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From September 7 to 13, 2001, Jos, the capital of Plateau State in central Nigeria, became the scene of mass killing and destruction for the first time in its recent history. Hundreds of people were killed and tens of thousands displaced in less than one week. Violence suddenly erupted between Christians and Muslims in a city where diverse communities had coexisted peacefully for years and which had prided itself on avoiding the inter-communal violence that had plagued neighboring states. Three months later, the inhabitants of Jos are still counting their dead and assessing the massive damage done to their homes and property. While the total number of victims is not yet confirmed, initial figures compiled by local human rights groups, religious communities and other organizations indicate that more than 1,000 people were killed in just six days.

Human Rights Watch researchers visited Jos less than one month after the violence. The town was still reeling from the devastation. The violence had shocked people deeply. One man told Human Rights Watch: "People never dreamed this could happen in Jos." Another said: "If this can happen in Jos, nowhere is safe anymore." At a superficial level, a semblance of normality had returned to parts of the city and commercial and other daily activities were gradually resuming. However, some villages on the outskirts of Jos had been almost completely destroyed; they lay abandoned and empty. In the center of town too, extensive damage to mosques, churches, schools, shops, homes, and vehicles was clearly visible.

The violence in Jos coincided with the September 11 attacks on New York and Washington in the United States. International coverage of the situation in Jos was inevitably overshadowed by these events. What little coverage there was prior to September 11 had tended to portray the violence in Jos as a religious conflict, with Christians and Muslims attacking each other because of their faith. In reality, the conflict was more political and economic than religious. It stemmed from a longstanding battle for control of political power and economic rivalry between different ethnic groups and between those labeled "indigenous" or "non-indigenous" inhabitants of the area. As grievances built up over time, appeal to religious sentiments was used by both sides to manipulate popular emotions and eventually to inflame the situation to a level where it could no longer be controlled. Christians and Muslims, "indigenes" and "non-indigenes," became both perpetrators and victims.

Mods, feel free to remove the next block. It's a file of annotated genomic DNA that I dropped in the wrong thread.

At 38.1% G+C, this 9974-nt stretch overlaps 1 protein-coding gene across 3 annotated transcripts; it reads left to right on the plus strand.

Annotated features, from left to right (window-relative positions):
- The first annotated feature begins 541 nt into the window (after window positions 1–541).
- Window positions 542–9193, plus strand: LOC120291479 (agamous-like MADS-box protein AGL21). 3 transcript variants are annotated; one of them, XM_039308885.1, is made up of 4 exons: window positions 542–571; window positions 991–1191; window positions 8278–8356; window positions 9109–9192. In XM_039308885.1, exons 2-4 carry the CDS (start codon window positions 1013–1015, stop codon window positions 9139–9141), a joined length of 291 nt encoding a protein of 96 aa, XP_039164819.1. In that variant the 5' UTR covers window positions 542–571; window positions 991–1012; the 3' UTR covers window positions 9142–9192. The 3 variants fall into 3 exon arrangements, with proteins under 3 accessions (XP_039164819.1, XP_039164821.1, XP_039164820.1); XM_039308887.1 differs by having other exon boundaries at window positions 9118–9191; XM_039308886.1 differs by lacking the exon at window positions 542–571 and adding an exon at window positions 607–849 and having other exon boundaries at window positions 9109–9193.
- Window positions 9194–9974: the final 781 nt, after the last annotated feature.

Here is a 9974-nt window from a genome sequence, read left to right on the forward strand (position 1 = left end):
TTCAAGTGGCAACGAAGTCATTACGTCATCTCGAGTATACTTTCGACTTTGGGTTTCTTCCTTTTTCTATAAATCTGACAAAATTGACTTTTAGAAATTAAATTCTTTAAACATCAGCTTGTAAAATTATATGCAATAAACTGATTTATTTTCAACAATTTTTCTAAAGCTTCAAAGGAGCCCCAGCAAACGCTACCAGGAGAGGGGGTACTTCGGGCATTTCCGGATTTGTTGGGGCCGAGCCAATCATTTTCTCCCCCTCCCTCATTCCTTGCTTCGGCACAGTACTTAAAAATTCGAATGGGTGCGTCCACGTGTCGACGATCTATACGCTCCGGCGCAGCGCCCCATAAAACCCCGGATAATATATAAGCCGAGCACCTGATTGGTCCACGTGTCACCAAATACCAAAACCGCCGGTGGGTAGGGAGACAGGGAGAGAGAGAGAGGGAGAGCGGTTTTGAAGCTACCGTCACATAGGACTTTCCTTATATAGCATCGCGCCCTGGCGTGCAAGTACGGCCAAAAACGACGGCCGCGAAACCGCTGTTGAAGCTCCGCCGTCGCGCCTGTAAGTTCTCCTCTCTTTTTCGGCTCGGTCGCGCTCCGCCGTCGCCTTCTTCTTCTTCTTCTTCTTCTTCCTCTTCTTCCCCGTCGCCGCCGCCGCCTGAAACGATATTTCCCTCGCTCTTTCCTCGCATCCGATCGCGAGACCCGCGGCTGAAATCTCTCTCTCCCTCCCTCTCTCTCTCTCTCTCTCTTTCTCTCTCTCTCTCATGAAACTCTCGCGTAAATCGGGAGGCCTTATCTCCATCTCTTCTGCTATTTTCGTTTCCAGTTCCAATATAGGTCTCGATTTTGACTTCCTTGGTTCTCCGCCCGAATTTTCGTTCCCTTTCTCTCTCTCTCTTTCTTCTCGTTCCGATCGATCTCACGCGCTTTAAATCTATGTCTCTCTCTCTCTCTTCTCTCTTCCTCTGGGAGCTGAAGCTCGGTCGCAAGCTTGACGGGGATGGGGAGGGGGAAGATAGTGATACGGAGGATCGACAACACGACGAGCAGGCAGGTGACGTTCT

Human Rights Watch researchers interviewed Muslim and Christian survivors and eye-witnesses of the violence-many of whom were still displaced and living in camps after their homes were destroyed-as well as a range of other individuals and organizations in Jos, including human rights activists, members of other non-governmental organizations, religious leaders, journalists, students, and academics. Many were still waiting for news of their family members, friends or colleagues, having lost trace of them during the violence, not knowing whether they had been killed or whether they were among the thousands of displaced people who had fled the area and not yet returned.

Opinions about who was primarily to blame for the outbreak of violence varied and were sometimes highly polarized. However, all those interviewed by Human Rights Watch agreed on one conclusion: that the violence could have been foreseen but that government authorities failed to take action to prevent it. The state government adopted a passive attitude and appeared not to take seriously the numerous, explicit threats issued by both "indigenous" and "non-indigenous" groups in Jos in the weeks leading up to the crisis. All those interviewed also deplored the lack of police presence and intervention during the crisis and the failure of the police to ensure protection and security for the population. Eventually-but only after many lives had been lost-it was the military, not the police, who intervened to restore law and order. Human Rights Watch made repeated attempts to meet state government authorities and senior police officers in Jos to seek their accounts of events; however, they were not available to meet us. In November 2001, as this report is being prepared, two commissions of inquiry, one appointed by the federal government and the other by the Plateau state government, have recently begun their investigations into what occurred.

This report does not attempt to document in an exhaustive way the events that took place in Jos between September 7 and 13. Rather it provides an overview of the crisis and identifies some of its principal causes. It is based primarily on research carried out by Human Rights Watch in Jos in early October 2001 and on telephone interviews with sources in Jos at the time of the violence, from early September onwards.

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